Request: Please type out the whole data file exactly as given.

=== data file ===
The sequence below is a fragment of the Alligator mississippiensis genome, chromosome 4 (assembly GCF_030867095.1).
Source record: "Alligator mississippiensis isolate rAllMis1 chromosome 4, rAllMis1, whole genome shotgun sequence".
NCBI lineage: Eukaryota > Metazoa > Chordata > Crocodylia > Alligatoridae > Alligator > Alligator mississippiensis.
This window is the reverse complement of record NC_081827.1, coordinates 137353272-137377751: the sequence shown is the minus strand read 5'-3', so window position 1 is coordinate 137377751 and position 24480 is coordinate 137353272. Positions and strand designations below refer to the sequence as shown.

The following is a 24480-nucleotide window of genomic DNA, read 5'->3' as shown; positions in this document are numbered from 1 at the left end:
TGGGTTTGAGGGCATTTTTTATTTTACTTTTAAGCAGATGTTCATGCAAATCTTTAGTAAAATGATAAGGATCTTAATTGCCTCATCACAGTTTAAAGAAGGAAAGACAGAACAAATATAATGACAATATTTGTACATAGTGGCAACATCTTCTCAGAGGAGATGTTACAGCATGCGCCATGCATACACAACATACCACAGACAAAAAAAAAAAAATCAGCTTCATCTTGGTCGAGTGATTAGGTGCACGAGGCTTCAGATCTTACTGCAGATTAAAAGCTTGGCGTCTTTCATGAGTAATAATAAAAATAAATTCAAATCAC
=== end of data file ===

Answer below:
The sequence below is a fragment of the Alligator mississippiensis genome, chromosome 4 (assembly GCF_030867095.1).
Source record: "Alligator mississippiensis isolate rAllMis1 chromosome 4, rAllMis1, whole genome shotgun sequence".
NCBI lineage: Eukaryota > Metazoa > Chordata > Crocodylia > Alligatoridae > Alligator > Alligator mississippiensis.
This window is the reverse complement of record NC_081827.1, coordinates 137353272-137377751: the sequence shown is the minus strand read 5'-3', so window position 1 is coordinate 137377751 and position 24480 is coordinate 137353272. Positions and strand designations below refer to the sequence as shown.

The following is a 24480-nucleotide window of genomic DNA, read 5'->3' as shown; positions in this document are numbered from 1 at the left end:
TGGGTTTGAGGGCATTTTTTATTTTACTTTTAAGCAGATGTTCATGCAAATCTTTAGTAAAATGATAAGGATCTTAATTGCCTCATCACAGTTTAAAGAAGGAAAGACAGAACAAATATAATGACAATATTTGTACATAGTGGCAACATCTTCTCAGAGGAGATGTTACAGCATGCGCCATGCATACACAACATACCACAGACAAAAAAAAAAAAATCAGCTTCATCTTGGTCGAGTGATTAGGTGCACGAGGCTTCAGATCTTACTGCAGATTAAAAGCTTGGCGTCTTTCATGAGTAATAATAAAAATAAATTCAAATCAC